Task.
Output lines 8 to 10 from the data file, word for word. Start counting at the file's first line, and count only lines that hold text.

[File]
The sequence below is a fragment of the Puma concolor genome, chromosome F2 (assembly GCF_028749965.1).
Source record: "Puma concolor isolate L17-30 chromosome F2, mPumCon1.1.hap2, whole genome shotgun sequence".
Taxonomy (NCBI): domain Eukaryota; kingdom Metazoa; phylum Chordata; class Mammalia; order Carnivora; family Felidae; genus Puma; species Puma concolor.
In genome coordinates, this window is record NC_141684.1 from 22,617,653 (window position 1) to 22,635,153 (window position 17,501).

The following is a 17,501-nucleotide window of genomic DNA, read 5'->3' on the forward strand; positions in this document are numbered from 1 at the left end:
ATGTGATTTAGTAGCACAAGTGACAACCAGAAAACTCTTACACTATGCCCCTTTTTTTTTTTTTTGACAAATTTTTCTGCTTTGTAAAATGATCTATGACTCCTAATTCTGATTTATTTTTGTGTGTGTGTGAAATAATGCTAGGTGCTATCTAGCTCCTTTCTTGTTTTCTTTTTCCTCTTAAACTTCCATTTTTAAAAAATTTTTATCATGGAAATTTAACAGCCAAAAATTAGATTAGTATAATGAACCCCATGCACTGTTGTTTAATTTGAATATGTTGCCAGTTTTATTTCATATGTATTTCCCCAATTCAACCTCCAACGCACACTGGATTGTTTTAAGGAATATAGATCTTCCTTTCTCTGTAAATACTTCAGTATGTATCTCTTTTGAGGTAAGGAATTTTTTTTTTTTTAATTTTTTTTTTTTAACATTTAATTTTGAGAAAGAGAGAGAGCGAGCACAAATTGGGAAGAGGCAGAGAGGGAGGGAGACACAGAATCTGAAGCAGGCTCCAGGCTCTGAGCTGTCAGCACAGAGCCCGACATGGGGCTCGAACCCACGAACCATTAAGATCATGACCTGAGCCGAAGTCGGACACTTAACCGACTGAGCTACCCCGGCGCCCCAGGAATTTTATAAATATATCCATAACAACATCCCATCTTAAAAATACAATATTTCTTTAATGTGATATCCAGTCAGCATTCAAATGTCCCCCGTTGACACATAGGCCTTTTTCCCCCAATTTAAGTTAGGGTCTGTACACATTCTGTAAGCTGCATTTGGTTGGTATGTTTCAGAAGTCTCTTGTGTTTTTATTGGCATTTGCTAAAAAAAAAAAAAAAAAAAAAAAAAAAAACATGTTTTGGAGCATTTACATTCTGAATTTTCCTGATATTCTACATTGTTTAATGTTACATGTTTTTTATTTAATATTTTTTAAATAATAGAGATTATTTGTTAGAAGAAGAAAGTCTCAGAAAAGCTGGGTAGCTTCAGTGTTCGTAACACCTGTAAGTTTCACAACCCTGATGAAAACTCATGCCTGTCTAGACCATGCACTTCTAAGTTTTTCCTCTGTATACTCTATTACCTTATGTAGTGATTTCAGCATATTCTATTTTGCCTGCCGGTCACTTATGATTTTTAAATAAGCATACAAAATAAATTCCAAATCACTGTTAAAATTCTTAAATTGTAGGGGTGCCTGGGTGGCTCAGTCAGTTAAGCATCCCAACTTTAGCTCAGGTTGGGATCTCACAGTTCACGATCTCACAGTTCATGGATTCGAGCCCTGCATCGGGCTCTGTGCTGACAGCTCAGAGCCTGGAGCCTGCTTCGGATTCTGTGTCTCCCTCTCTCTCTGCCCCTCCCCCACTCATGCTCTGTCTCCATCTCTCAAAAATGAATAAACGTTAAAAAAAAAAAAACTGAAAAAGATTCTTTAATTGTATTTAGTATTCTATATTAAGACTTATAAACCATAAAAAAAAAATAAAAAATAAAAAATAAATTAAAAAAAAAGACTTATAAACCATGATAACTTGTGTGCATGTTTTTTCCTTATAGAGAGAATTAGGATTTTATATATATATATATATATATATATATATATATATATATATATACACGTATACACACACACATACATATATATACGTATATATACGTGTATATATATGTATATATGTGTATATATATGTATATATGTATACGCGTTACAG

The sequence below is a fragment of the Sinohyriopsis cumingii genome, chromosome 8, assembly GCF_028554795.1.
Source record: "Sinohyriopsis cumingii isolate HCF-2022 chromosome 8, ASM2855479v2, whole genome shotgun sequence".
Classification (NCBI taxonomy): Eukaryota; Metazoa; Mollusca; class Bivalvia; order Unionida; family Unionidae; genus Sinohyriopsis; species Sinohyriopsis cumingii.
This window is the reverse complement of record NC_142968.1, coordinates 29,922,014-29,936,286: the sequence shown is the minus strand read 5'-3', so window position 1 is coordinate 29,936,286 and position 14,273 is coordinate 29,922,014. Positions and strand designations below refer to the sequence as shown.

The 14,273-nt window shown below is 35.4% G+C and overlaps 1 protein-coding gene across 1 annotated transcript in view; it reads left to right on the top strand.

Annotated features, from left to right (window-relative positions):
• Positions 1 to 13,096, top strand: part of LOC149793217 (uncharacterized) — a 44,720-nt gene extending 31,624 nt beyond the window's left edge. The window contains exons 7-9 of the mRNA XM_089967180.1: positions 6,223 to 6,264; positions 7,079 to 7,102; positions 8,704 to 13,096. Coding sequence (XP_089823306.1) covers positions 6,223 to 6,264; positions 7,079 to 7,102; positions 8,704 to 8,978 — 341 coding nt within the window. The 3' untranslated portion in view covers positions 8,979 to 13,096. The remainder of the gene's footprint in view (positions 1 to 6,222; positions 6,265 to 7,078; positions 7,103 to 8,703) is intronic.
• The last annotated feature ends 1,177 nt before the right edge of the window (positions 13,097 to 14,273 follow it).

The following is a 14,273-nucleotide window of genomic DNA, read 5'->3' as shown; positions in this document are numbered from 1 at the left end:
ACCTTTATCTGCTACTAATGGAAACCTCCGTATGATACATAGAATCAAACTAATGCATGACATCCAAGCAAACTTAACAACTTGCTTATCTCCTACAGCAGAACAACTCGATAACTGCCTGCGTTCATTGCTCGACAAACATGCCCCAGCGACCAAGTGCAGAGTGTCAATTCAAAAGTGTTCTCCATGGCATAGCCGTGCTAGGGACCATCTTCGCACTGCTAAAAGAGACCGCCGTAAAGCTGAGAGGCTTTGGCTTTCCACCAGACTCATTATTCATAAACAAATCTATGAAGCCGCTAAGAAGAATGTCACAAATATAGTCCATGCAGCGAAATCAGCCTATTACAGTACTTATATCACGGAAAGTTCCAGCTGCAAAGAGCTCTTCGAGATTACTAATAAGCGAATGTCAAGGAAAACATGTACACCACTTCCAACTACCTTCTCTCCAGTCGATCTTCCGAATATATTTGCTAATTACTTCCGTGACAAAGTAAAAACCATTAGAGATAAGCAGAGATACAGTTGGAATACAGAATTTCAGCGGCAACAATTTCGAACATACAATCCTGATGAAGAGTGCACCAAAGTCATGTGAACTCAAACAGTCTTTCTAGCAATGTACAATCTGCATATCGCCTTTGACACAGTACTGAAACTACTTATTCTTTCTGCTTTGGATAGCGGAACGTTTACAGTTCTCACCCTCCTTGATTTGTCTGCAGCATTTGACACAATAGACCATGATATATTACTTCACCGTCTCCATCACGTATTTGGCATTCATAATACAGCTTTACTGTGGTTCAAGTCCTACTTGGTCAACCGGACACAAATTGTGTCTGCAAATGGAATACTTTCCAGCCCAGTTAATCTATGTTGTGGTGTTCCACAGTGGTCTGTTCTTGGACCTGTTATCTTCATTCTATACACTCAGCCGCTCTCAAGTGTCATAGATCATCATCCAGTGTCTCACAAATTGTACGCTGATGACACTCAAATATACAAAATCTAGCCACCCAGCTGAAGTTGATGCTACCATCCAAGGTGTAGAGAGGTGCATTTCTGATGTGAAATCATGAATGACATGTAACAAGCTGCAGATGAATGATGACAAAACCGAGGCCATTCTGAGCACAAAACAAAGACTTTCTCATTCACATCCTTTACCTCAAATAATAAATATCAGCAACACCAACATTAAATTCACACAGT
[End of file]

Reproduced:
Source record: "Sinohyriopsis cumingii isolate HCF-2022 chromosome 8, ASM2855479v2, whole genome shotgun sequence".
Classification (NCBI taxonomy): Eukaryota; Metazoa; Mollusca; class Bivalvia; order Unionida; family Unionidae; genus Sinohyriopsis; species Sinohyriopsis cumingii.
This window is the reverse complement of record NC_142968.1, coordinates 29,922,014-29,936,286: the sequence shown is the minus strand read 5'-3', so window position 1 is coordinate 29,936,286 and position 14,273 is coordinate 29,922,014. Positions and strand designations below refer to the sequence as shown.